Midlands Today newsroom

Photo from Jonathan Dick, no reproduction without permission

 

 

 

 

 

 

 

 

 

 

 

The Midlands Today newsroom at Pebble Mill from the early nineties.

Cathy Houghton in the foreground and David Davies in the background, at BBC Pebble Mill, Birmingham. The computer system was BASYS, which Cathy apparently excelled at!

Thanks to Jonathan Dick for sharing the photo.

The following comments were left on the Pebble Mill Facebook page:

Malcolm Hickman: ‘As a Comms engineer, we sometimes had to see Gwen Smith when there had been a problem with the Saturday results feed. Her bark was always greater than her bite. When you got it wrong, she gave you a tongue lashing, when it went right, she sent out a hero gram. A lovely lady.’

Jane Partridge: ‘I remember when Phil was doing a Saturday Comms shift and I was away (possibly at Guide Camp in those days) he took our eldest daughter into work with him, she was 5 at the time (so 1989-90) and he was heavilly involved in setting up the BAYSIS system. She was used to using the BBC Model B computer we had at home, so going into the newsroom with him, she perched on a stool and was happily occupied tapping away on a keyboard…. the report I got was that there was a newsroom of open-mouthed journalists nervously attempting what this 5 year old didn’t bat an eyelid at.’

Diane Kemp: ‘I remember when BASYS came in. There were some ‘super users’ who taught the rest of us. Jane Green was one, I think??’

Christmas show in Studio A

Photo by Malcolm Hickman, no reproduction without permission

 

 

 

 

 

 

 

 

 

 

 

Can anyone identify this Christmas entertainment show in Studio A?

Thanks to Malcolm Hickman for sharing the photo.

The following comments were added on the Pebble Mill Facebook page:

Malcolm Hickman: ‘I have a vague recollection that it was a L.E. Show featuring 5th Dimension, but as it was over 40 years ago, I might be mistaken.’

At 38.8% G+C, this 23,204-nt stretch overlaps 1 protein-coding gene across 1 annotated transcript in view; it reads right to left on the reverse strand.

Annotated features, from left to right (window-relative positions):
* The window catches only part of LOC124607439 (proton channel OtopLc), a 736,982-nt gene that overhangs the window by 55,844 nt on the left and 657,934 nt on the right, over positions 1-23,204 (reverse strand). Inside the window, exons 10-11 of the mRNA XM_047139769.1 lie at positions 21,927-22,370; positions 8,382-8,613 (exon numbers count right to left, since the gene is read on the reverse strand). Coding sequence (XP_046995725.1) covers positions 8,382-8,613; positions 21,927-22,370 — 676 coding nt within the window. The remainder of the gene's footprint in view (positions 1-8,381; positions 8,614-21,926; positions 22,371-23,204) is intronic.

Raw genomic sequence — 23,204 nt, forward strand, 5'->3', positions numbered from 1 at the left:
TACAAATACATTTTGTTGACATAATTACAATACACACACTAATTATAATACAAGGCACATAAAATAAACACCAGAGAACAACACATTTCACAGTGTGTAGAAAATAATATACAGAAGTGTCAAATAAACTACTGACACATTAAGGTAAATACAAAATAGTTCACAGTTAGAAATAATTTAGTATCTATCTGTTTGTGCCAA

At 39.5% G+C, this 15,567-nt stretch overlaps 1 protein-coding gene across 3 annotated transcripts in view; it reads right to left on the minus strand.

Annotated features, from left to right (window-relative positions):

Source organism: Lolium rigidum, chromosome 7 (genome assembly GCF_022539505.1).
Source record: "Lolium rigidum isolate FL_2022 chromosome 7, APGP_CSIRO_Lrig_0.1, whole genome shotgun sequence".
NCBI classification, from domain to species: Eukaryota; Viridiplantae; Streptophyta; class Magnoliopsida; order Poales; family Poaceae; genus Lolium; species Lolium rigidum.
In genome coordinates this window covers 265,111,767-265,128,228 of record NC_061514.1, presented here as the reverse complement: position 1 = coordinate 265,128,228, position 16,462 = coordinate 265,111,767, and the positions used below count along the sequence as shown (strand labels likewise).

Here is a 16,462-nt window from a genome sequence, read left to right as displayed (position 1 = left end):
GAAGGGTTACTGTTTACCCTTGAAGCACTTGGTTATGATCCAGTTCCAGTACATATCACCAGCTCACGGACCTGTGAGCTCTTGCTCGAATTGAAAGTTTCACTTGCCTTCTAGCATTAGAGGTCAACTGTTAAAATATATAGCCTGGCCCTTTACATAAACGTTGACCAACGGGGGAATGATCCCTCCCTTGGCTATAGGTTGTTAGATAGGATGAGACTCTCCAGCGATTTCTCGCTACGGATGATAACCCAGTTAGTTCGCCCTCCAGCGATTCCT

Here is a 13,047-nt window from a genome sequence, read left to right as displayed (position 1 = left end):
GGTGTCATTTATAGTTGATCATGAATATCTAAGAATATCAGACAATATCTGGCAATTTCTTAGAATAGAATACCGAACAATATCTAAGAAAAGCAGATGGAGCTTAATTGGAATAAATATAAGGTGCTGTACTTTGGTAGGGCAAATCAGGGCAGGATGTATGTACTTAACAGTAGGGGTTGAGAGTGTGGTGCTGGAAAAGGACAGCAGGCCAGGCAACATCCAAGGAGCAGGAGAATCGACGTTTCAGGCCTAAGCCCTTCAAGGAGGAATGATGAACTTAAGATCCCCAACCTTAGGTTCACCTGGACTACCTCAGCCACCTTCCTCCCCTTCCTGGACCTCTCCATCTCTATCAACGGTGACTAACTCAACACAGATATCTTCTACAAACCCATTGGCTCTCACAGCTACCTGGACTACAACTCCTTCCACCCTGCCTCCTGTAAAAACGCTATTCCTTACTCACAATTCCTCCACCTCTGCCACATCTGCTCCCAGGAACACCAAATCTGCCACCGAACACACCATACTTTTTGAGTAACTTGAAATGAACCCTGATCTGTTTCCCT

Andy Frizzell: ‘Not that long ago Malcolm. I think it might have been an ‘Ebony’ spin off. I remember working on it and I only joined the Beeb in 1980. I remember it being a pig to light inside that tent though.’

James French: ‘Yes definitely an ethnic minority programme. I would say about 1985.’

Comms fast response Land Rover

Copyright resides with the original holder, no reproduction without permission

 

 

 

 

 

 

 

 

 

 

 

 

This is the Comms fast response Land Rover, just leaving the Pebble Mill car park. I presume it would have been used on news.

Thanks to Stuart Gandy for sharing this photo, which was originally posted on the Pebble Mill Engineers Facebook group.

The following comments were left on the Pebble Mill Facebook page:

Malcolm Hickman: ‘As the name suggests, it didn’t require much setting up. The pump up mast had a microwave transmitter that could inject programmes into the receiver up the mast at Sutton Coldfield or another mid point, then by line to the Comms Centre for recording or passing on to London. One person operated, just plug the camera feed into it and go.’

Jackie Cross: ‘I loved the FRV as the shortest member of the department (until the arrival of Charlotte) I was the only one who could sit comfortably in it. It was two ‘man’ operated for a long period, so as the trainee I drove the land rover while the engineer arrived on site in their car, the looks I used to get as a 5’4″ 21 year old with long blonde hair, knocked a few stereotypes!’